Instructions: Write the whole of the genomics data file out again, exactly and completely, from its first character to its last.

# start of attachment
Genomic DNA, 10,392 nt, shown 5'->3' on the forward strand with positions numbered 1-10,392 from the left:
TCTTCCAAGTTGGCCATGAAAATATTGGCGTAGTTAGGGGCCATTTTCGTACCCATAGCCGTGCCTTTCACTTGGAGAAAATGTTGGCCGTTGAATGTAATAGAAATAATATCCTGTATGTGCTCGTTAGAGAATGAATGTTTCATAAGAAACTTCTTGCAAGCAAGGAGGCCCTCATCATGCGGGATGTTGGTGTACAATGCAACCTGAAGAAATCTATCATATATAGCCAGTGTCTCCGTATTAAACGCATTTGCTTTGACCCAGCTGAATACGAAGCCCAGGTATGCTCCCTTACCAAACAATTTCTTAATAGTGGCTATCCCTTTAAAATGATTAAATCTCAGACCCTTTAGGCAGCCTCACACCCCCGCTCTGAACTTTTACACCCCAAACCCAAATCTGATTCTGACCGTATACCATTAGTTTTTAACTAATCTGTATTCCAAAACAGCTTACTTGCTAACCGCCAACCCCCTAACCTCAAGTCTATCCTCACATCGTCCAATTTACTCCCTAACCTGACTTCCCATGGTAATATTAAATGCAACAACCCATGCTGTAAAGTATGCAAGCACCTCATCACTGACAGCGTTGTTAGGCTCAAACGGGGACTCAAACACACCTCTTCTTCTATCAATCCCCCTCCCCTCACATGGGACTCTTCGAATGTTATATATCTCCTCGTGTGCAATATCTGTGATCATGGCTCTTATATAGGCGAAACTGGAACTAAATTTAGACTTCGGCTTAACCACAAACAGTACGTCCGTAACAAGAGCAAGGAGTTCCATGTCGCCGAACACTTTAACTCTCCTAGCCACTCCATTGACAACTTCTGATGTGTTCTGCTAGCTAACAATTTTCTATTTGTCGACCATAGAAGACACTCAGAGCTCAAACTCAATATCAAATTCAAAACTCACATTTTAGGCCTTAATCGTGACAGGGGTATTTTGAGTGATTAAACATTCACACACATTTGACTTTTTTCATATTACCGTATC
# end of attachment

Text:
Genomic DNA, 10,392 nt, shown 5'->3' on the forward strand with positions numbered 1-10,392 from the left:
TCTTCCAAGTTGGCCATGAAAATATTGGCGTAGTTAGGGGCCATTTTCGTACCCATAGCCGTGCCTTTCACTTGGAGAAAATGTTGGCCGTTGAATGTAATAGAAATAATATCCTGTATGTGCTCGTTAGAGAATGAATGTTTCATAAGAAACTTCTTGCAAGCAAGGAGGCCCTCATCATGCGGGATGTTGGTGTACAATGCAACCTGAAGAAATCTATCATATATAGCCAGTGTCTCCGTATTAAACGCATTTGCTTTGACCCAGCTGAATACGAAGCCCAGGTATGCTCCCTTACCAAACAATTTCTTAATAGTGGCTATCCCTTTAAAATGATTAAATCTCAGACCCTTTAGGCAGCCTCACACCCCCGCTCTGAACTTTTACACCCCAAACCCAAATCTGATTCTGACCGTATACCATTAGTTTTTAACTAATCTGTATTCCAAAACAGCTTACTTGCTAACCGCCAACCCCCTAACCTCAAGTCTATCCTCACATCGTCCAATTTACTCCCTAACCTGACTTCCCATGGTAATATTAAATGCAACAACCCATGCTGTAAAGTATGCAAGCACCTCATCACTGACAGCGTTGTTAGGCTCAAACGGGGACTCAAACACACCTCTTCTTCTATCAATCCCCCTCCCCTCACATGGGACTCTTCGAATGTTATATATCTCCTCGTGTGCAATATCTGTGATCATGGCTCTTATATAGGCGAAACTGGAACTAAATTTAGACTTCGGCTTAACCACAAACAGTACGTCCGTAACAAGAGCAAGGAGTTCCATGTCGCCGAACACTTTAACTCTCCTAGCCACTCCATTGACAACTTCTGATGTGTTCTGCTAGCTAACAATTTTCTATTTGTCGACCATAGAAGACACTCAGAGCTCAAACTCAATATCAAATTCAAAACTCACATTTTAGGCCTTAATCGTGACAGGGGTATTTTGAGTGATTAAACATTCACACACATTTGACTTTTTTCATATTACCGTATC